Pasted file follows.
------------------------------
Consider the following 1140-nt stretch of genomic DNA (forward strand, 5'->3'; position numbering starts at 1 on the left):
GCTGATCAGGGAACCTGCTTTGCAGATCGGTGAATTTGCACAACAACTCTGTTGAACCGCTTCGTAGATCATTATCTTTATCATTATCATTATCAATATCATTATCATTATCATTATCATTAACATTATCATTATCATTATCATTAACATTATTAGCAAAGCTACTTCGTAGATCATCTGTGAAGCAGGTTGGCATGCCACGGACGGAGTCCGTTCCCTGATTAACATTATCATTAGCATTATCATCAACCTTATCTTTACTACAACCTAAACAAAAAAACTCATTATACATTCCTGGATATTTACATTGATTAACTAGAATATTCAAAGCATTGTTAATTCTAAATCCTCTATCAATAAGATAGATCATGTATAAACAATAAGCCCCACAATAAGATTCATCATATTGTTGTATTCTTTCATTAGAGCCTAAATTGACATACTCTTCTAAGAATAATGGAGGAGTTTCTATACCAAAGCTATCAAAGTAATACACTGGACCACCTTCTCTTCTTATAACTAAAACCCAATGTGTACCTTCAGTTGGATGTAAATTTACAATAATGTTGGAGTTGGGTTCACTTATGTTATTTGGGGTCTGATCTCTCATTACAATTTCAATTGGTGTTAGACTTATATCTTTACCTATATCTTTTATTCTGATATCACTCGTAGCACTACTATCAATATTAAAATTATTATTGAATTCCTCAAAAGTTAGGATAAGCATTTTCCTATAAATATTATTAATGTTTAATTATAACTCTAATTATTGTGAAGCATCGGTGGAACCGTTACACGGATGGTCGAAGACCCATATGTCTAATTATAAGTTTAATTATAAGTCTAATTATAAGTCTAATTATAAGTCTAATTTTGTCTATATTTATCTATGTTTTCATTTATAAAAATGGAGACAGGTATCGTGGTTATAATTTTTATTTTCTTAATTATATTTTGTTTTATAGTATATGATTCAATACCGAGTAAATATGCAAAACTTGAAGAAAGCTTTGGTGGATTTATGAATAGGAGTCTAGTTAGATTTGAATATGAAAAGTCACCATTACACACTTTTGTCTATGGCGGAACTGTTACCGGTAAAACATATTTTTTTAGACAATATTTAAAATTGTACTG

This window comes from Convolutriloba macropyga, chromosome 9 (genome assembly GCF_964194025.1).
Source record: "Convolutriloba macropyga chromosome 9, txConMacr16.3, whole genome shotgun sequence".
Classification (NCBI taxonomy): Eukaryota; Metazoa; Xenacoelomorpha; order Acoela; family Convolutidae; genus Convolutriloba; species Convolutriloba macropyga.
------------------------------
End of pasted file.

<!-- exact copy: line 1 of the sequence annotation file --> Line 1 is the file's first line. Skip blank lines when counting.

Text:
Consider the following 1140-nt stretch of genomic DNA (forward strand, 5'->3'; position numbering starts at 1 on the left):